AT-6 Spiral / 9K113 Shturm
The KBM Engineering Design Bureau (Kolomna) has developed a unique weapon system, named Shturm (Storm). The system, using the 9M114 missile, turned out to be a breakthrough in the field of antitank missile systems. Its design rests on two basic principles: (1) a missile common for all types ...[+]

Unguided missiles
The weapon system had been built to help tackle a major task facing front-line and army-level aviation, that of destroying hostile aircraft kept in a variety of concrete shelters, as well as destroy runways, command posts, communications nodes and other fortified facilities. In the ...[+]

Aircraft gun armament
Today's armament systems in service with fixed-wing aircraft and helicopters of the world's leading countries widely use small-caliber automatic guns as a highly effective weapon to perform such tactical missions as: - destruction of hostile fixed-wing aircraft and helicopters in the air; ...[+]


Mi-28 was developed as the two-seat combat helicopter. The Mi-28 Havoc is a new-generation attack helicopter that functions as an air-to-air and air-to-ground partner for the Mi-24 Hind and Ka-50 Hokum. The five-blade main rotor is mounted above the body midsection, and short, wide, tapered, weapon-carrying wings are mounted to the rear of body midsection. Two turboshaft engines in pods are mounted alongside the top of the fuselage with downturned exhausts. The fuselage is slender and tapers to the tail boom and nose. It features a tandem, stepped-up cockpits and a cannon mounted beneath the belly, with fixed landing gear.

The experts consider, that on combat efficiency Mi-28 exceeds foreign combat helicopters, including wide known American AH-64 "Apache".


The Mi-28N is scheduled to start operational testing in early 2003. Mi-28 can fly at a maximum speed of 300kph, can fly rearwards and sideways at speeds up to 100kph, and is able to hover turn at 45 degrees per second.

The helicopter design is based on the conventional pod and boom configuration, with a tail rotor. The main rotor head has elastomeric bearings and the main rotor blades are made from composite materials. The tail rotor is designed on a biplane configuration, with independently controlled X-shaped blades. A new design of all plastic rotor blades, which can sustain hits from 30mm shells, has been installed on the Night Havoc Mi-28N helicopter.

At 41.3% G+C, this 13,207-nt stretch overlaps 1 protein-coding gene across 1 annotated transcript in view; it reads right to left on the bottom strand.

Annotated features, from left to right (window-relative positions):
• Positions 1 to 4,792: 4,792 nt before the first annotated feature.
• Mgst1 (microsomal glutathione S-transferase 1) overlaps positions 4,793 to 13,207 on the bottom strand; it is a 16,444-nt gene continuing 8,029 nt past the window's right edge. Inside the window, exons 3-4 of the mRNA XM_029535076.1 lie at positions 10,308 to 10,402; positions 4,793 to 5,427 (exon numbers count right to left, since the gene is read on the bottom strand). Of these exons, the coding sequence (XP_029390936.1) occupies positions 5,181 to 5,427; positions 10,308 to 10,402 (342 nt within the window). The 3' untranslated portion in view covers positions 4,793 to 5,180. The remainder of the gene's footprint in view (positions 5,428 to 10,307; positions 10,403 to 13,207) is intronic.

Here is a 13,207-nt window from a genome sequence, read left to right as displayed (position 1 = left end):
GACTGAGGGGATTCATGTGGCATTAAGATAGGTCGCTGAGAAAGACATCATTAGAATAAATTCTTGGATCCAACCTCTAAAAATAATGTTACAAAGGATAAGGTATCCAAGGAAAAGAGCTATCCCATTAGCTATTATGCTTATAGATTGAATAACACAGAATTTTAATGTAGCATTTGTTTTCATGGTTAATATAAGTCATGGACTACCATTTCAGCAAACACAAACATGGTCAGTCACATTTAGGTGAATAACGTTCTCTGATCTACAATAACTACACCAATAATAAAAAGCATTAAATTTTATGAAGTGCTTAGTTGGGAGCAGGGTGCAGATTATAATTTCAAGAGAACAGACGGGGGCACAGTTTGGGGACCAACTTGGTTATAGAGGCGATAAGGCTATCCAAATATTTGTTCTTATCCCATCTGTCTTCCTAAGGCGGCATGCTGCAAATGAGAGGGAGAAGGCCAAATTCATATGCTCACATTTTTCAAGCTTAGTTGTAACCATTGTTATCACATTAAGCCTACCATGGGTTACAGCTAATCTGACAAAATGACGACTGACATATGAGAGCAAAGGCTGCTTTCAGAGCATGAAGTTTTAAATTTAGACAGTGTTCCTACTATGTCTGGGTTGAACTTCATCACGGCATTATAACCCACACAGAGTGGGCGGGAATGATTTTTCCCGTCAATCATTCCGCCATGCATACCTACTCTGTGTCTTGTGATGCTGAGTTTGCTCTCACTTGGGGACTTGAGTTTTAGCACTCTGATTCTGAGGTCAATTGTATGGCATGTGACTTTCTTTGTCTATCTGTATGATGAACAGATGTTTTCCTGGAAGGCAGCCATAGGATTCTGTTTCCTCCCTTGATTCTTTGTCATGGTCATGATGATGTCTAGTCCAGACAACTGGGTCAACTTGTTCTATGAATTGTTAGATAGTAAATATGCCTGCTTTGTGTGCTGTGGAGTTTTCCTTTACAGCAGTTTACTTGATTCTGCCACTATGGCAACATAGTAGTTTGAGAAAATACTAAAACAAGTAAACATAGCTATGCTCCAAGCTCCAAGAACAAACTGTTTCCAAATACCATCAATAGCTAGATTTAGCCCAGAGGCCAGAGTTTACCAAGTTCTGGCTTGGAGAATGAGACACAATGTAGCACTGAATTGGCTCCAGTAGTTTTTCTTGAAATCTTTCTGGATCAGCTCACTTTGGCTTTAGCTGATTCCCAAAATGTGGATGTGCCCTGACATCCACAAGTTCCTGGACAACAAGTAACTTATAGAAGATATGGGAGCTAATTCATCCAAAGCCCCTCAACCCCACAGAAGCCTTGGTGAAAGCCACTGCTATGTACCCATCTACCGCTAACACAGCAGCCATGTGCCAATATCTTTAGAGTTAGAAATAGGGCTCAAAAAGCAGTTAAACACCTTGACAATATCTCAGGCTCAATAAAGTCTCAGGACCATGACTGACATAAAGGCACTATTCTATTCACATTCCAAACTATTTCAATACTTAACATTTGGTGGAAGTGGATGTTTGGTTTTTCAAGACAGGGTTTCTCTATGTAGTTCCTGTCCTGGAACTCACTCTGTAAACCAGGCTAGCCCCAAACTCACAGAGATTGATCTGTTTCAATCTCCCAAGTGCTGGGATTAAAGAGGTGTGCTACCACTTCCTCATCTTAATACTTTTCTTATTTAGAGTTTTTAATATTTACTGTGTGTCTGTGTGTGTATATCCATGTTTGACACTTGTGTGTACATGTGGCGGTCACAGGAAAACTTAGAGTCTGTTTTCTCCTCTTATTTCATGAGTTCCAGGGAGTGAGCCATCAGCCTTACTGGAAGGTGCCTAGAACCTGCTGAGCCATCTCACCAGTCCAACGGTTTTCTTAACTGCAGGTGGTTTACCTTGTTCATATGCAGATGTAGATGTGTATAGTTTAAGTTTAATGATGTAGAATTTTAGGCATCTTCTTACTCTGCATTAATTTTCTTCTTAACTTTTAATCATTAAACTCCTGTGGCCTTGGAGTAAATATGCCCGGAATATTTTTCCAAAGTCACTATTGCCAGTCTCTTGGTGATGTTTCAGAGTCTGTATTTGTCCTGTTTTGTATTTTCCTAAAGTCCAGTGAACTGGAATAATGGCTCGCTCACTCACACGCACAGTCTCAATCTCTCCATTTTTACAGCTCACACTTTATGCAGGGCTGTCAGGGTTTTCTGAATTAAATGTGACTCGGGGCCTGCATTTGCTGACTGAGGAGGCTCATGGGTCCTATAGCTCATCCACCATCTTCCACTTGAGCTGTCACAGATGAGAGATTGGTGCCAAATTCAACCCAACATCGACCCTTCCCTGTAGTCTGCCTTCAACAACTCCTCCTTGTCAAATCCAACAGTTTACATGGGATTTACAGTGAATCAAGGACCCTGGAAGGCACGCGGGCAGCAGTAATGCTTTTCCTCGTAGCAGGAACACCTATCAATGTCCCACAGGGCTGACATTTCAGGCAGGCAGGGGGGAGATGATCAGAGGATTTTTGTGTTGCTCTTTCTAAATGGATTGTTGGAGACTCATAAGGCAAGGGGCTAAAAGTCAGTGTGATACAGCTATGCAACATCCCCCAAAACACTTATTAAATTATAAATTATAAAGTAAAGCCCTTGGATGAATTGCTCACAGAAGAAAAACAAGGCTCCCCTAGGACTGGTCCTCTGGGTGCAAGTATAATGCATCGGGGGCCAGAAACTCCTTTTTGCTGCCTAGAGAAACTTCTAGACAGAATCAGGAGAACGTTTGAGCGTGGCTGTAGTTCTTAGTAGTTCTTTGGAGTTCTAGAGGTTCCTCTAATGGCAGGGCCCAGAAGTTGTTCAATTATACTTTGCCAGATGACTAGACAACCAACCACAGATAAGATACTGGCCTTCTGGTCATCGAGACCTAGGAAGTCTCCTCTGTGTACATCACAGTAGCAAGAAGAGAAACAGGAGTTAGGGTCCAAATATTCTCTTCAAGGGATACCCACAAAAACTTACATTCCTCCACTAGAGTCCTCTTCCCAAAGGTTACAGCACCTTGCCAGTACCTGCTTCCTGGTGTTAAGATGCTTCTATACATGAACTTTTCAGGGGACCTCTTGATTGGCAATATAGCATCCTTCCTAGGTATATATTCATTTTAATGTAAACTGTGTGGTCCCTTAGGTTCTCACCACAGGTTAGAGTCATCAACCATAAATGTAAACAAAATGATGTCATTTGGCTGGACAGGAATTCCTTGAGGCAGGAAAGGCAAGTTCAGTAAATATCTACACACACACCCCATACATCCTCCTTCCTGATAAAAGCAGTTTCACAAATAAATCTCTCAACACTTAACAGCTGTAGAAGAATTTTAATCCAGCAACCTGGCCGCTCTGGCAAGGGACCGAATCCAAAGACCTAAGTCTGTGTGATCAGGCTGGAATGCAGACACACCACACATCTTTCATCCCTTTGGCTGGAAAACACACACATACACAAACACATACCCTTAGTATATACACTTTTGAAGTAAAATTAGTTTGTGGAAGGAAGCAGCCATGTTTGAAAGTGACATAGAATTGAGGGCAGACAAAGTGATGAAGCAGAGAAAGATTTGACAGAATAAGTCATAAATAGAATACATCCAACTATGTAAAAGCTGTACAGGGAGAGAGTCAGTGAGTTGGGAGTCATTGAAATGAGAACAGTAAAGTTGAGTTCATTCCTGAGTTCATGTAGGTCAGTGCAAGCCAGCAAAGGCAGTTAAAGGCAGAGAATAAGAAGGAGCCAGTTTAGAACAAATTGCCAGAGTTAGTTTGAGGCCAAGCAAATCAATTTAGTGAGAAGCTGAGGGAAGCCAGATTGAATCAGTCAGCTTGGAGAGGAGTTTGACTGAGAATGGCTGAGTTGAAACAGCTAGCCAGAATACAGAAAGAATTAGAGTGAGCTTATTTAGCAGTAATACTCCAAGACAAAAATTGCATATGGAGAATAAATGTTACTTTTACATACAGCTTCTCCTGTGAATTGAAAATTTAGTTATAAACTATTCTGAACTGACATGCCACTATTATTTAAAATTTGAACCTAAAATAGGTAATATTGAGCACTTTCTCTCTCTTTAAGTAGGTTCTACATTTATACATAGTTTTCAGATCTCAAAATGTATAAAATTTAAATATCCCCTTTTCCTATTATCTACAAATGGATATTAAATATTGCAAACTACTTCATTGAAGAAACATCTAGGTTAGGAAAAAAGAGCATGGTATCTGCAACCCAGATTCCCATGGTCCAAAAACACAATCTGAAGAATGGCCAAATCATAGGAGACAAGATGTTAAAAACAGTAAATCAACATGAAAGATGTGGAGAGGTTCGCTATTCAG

The helicopter has non-retractable tricycle tail-wheel type landing gear. The energy-absorbing landing gear and seats protect the crew in a crash landing or in a low-altitude vertical fall. The crew are able to survive a vertical fall of up to 12m/s. The Mi-28 has a fully armoured cabin, including the windshield, which withstands impact by 7.62 and 12.7mm bullets and 20mm shell fragments.



The Mi-28 and Mi-28N Night Havoc are armed with Shturm and Ataka anti-tank missiles supplied by the Kolumna Design Bureau (KBM). Up to 16 anti-tank missiles can be mounted on the helicopter. Shturm is a short-range, radio command-guided missile. The Ataka missile's guidance is by narrow radar beam, and maximum range of the missile is 8km. The missile has a tandem shaped-charge warhead for penetration of 950-1,000mm armour.
The helicopter can also carry four containers, each with 20 80mm unguided rockets or with five 122mm rockets. The helicopter can alternatively carry containers with grenade launchers, 23mm guns, 12.7 and 7.62mm machine guns, aerial bombs, and incendiary tanks.

The helicopter is equipped with a turreted 2A42 30mm cannon, stabilised in two axes, with a muzzle velocity of 1,000m/s.


The important dignity of Mi-28 - is its high combat survival. The pilot uses a helmet-mounted target designator, which allocates the target to the navigator's surveillance and fire control system. The navigator/weapons officer is then able to deploy guided weapons or guns against the target. The targeting system follows the direction of the pilot's eyes.

The integrated surveillance and fire control system has two optical channels providing wide and narrow fields of view, a narrow-field-of-view optical television channel, and laser rangefinder. The system can move within 110 degrees in azimuth and from +13 to -40 degrees in elevation.

The Night Havoc helicopter retains most of the structural design of the Mi-28. The main difference is the installation of an integrated electronic combat system. Other modifications include: new main gearbox for transmitting higher power to the rotor; new high-efficiency blades with swept-shaped tips; and an engine fuel injection control system.

 


MI-28 Havoc image #300

MI-28 Havoc image #301

MI-28 Havoc image #302

MI-28 Havoc image #1573

MI-28 Havoc image #1574

MI-28 Havoc image #1855

MI-28 Havoc image #1887

MI-28 Havoc image #1888

MI-28 Havoc image #2115

MI-28 Havoc image #2116

MI-28 Havoc image #2345

MI-28 Havoc image #2543

MI-28 Havoc image #2545